Finally, picketing at a neutral site is required to clearly express the fact that the dispute is with the primary employer and must avoid even the suggestion that the dispute is with the secondary employer.



Construction sites are a type of common situs that has received special attention under picketing rules because they are typically populated with employees of several employers at one time. Regardless of the close interrelationships between the various crafts being performed at a construction site, the rule is that all construction employers are deemed neutral with regard to the labor disputes of the other employers. Accordingly, in order to conduct a picket at a construction site, a union must observe all the regular rules regarding neutral sites. In addition, a general contractor may establish separate points of entry onto the site for each separate employer on the site in order to insulate the other employers’ workers from a picket directed at one of the employers represented at the site.

Copyright 2012 LexisNexis, a division of Reed Elsevier Inc.


Personnel File Retention Requirements–the Age Discrimination in Employment Act


Congress enacted the Age Discrimination in Employment Act of 1967 (ADEA) to prevent employment discrimination on the basis of age against persons 40 years of age or older. The ADEA applies to most American employers with 20 or more employees. To aid in enforcement efforts of the ADEA, implementing regulations require covered employers to retain a number of employment records for specified periods of time.


Pursuant to these Equal Employment Opportunity Commission (EEOC) regulations, covered employees are required to retain for at least three years payroll or other records relating to an employee’s:



* Name


* Address


* Date of birth


* Occupation


* Rate of pay


* Compensation earned each week



Furthermore, if an employer uses records related to the following in its regular course of business, it is required to retain them for a period of one year from the date of their making or from the date of any employment action to which the records relate, whichever is later:



* Hiring


* Promotion, demotion, transfer, selection for training, layoff, recall, or discharge


* Job orders submitted by the employer to an employment agency or labor organization for recruitment of employees


* Test papers completed by applicants


* The results of any physical examination where such examination is considered by the employer in connection with any personnel action


* Advertisements or notices to the public or to employees of job openings, promotions, training programs, or opportunities for overtime work



All records required to be kept under ADEA regulations are to be retained in a safe and accessible place at the place or employment or business at which the employee or applicant has worked or applied. Alternatively, an employer has the option of storing these records at a central recordkeeping office.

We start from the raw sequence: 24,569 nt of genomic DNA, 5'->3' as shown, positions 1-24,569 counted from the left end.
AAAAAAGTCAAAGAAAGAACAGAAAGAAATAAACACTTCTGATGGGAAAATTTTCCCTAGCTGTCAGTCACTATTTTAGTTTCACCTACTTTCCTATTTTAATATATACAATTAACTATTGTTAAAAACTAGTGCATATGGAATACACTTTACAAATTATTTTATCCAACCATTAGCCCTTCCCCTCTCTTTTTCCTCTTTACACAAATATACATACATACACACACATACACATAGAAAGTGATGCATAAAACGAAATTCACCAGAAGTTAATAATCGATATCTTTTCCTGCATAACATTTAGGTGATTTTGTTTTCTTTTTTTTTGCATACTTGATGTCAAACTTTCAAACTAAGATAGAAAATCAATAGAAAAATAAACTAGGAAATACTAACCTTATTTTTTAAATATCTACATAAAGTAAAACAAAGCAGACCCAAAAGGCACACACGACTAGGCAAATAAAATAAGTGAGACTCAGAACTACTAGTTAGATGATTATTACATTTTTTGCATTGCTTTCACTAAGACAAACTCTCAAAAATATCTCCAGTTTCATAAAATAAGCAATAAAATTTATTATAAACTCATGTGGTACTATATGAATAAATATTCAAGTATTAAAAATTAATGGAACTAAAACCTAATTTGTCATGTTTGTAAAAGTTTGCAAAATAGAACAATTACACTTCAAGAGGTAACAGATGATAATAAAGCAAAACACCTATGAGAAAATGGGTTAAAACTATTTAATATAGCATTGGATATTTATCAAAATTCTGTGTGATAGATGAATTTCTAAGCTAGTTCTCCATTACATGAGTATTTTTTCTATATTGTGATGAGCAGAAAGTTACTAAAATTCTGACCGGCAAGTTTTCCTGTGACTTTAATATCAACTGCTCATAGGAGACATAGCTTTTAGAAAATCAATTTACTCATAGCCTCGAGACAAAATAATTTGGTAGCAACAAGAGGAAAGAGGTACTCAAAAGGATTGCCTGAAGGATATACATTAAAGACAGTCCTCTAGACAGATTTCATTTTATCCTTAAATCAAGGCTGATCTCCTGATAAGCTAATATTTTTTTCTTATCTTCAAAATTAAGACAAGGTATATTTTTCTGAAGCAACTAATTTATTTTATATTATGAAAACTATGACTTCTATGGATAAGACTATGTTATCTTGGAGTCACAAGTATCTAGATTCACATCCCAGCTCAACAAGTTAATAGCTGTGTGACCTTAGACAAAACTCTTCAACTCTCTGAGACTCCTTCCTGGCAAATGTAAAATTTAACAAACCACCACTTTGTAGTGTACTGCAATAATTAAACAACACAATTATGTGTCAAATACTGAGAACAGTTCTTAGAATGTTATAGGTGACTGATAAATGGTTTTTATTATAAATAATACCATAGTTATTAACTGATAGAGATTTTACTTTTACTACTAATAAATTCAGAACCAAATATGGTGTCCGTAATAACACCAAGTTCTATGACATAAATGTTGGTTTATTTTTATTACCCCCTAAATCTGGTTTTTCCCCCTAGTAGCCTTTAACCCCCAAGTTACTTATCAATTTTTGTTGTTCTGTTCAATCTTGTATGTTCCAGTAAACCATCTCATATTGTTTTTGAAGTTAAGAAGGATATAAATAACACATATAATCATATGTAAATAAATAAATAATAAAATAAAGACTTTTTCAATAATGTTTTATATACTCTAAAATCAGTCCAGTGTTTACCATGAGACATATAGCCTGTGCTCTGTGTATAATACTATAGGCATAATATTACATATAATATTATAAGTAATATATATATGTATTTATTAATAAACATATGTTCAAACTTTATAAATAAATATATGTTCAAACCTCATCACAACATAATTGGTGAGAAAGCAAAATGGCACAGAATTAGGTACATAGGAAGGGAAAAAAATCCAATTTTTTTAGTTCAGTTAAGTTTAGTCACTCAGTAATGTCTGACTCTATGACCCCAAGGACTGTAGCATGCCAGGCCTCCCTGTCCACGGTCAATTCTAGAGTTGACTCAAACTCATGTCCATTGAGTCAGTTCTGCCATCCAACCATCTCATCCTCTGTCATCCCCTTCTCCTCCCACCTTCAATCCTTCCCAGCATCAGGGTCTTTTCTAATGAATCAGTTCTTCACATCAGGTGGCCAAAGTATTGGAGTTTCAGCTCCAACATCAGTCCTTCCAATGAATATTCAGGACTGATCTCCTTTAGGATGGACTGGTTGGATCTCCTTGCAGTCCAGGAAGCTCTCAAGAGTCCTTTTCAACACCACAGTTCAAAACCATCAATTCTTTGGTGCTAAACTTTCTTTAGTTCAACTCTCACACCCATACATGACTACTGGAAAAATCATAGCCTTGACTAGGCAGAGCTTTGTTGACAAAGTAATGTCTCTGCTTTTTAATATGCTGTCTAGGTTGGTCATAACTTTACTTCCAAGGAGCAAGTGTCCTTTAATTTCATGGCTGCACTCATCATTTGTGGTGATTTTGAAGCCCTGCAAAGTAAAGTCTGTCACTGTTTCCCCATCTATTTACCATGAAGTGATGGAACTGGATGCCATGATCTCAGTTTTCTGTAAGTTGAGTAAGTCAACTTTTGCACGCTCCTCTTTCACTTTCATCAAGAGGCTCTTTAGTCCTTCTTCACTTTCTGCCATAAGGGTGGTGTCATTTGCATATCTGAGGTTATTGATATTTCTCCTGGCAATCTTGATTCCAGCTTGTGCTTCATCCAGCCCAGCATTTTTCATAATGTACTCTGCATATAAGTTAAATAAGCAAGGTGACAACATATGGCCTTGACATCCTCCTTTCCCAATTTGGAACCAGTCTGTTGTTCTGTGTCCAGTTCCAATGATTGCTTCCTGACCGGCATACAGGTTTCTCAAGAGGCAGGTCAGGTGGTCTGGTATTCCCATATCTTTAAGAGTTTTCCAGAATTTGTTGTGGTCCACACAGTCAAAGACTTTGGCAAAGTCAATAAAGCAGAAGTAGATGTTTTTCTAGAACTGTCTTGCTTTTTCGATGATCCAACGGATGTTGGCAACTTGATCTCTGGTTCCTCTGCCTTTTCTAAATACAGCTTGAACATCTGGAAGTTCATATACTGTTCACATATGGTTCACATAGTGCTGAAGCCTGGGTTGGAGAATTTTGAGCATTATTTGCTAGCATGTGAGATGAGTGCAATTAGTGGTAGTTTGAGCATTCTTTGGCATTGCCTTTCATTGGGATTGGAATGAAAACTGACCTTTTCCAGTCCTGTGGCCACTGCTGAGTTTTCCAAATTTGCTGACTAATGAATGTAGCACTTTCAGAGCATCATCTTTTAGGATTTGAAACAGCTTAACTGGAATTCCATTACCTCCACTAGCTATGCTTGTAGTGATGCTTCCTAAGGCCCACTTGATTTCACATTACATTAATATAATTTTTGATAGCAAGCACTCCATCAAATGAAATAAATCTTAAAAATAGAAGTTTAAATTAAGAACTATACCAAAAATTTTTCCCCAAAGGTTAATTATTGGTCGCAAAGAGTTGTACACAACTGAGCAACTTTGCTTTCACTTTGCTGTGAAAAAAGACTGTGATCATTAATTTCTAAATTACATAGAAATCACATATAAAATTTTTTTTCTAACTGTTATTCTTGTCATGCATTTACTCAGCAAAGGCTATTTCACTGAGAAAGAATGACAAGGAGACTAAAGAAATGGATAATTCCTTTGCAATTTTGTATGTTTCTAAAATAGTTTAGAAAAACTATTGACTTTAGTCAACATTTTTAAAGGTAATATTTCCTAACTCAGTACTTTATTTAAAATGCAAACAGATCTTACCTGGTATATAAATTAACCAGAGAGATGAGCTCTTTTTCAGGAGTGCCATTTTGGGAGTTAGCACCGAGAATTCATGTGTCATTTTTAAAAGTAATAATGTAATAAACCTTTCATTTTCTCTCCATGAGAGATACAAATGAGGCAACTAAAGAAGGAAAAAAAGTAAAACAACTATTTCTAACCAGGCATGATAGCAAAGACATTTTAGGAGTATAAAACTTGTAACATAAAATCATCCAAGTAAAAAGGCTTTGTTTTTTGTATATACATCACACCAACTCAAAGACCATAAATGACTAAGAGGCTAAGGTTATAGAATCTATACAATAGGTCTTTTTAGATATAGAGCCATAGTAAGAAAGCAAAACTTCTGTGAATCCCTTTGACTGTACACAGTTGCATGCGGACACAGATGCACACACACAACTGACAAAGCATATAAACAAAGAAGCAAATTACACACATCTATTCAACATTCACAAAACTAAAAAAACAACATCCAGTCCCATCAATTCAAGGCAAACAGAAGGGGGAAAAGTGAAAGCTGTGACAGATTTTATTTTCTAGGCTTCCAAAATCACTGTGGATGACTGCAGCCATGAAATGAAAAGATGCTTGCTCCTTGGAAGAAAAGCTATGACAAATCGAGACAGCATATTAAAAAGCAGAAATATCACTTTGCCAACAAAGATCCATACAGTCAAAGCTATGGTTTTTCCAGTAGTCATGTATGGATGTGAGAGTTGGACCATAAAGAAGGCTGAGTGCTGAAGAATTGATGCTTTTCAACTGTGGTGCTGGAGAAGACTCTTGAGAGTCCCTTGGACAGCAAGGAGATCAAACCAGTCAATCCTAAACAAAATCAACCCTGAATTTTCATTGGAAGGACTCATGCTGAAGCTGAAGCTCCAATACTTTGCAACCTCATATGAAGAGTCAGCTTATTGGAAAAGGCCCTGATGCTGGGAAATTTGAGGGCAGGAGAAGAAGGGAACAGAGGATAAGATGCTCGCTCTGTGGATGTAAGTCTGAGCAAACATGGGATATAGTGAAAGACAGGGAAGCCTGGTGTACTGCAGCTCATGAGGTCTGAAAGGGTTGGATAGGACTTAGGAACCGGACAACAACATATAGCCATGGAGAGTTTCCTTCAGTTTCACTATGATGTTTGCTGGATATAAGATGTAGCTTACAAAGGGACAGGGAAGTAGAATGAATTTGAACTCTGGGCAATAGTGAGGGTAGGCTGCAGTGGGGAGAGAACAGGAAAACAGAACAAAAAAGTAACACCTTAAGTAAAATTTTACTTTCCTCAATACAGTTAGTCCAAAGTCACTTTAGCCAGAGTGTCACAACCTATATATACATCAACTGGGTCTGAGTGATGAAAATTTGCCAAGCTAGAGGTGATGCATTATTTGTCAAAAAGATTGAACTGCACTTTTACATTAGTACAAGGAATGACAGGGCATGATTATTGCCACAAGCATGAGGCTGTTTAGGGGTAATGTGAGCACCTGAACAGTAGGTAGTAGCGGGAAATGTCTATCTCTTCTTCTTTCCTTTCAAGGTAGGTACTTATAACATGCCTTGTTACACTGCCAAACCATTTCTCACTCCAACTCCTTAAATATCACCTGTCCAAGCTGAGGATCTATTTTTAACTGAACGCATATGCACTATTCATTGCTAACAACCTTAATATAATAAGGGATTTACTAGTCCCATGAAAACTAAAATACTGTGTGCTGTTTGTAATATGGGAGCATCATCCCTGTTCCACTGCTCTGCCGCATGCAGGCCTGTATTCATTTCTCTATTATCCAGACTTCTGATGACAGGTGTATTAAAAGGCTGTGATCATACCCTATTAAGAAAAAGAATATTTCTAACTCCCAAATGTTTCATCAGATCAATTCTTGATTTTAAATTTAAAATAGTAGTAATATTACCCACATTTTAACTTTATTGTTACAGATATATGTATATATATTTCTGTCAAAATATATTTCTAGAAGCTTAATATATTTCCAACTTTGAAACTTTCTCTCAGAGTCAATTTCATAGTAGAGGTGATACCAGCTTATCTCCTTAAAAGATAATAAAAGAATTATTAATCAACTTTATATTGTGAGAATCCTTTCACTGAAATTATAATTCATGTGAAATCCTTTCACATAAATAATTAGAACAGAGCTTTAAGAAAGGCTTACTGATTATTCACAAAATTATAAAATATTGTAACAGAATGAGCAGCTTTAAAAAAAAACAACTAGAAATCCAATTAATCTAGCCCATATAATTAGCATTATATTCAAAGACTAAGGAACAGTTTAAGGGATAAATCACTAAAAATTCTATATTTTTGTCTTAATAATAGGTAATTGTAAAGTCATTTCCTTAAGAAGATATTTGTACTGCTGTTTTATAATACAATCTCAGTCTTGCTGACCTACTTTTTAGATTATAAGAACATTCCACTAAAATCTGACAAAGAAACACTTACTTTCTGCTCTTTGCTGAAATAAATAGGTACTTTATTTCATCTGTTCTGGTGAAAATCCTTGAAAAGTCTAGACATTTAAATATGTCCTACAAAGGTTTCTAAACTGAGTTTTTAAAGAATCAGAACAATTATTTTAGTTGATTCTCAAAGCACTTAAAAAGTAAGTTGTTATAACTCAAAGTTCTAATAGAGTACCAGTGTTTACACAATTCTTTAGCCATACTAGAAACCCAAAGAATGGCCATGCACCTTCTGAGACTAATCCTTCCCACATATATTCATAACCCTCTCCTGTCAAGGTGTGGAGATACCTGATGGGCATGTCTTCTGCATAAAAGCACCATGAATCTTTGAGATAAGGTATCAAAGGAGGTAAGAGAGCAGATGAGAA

All records required to be retained under ADEA regulations are to be available for inspection by EEOC employees during regular business hours. Records retained at a central recordkeeping office are to be made available within 72 hours of an EEOC request.



Employers may seek an exemption from the regulations’ specific recordkeeping requirements by setting forth the reasons for the exemption and by proposing alternative recordkeeping procedures. The EEOC has the authority to accept or reject an employer’s proposal. Until such time as the EEOC makes such a decision, however, the employer must continue to follow the requirements set forth by the regulations.

Copyright 2012 LexisNexis, a division of Reed Elsevier Inc.


Disability Discrimination in the Federal Workplace


Before the passage of the Americans with Disabilities Act of 1990 (ADA), which prohibits discrimination against private sector employees and applicants on the basis of disability, Congress passed the Rehabilitation Act of 1973. The Rehabilitation Act prohibits disability discrimination in the federal employment sector.


Disability discrimination under the Rehabilitation Act occurs when a person with a disability who can perform the essential functions of a job with or without reasonable accommodation is denied an opportunity to perform that job because of his or her disability. A 1992 Amendment to the Rehabilitation Act establishes that Rehabilitation Act violations are established using the same standards of proof as those used to establish employment-related violations of the ADA.



The Rehabilitation Act requires federal agencies and certain government contractors to implement affirmative action programs to improve workplace opportunities for disabled federal employees and applicants:



Section 501 prohibits federal executive branch agencies from discriminating against people with disabilities in any employment practices, including hiring, promotions, training, firing, pay, or benefits. This section also imparts an obligation upon federal agencies and the United States Postal Service to implement affirmative action programs to promote the hiring of disabled workers.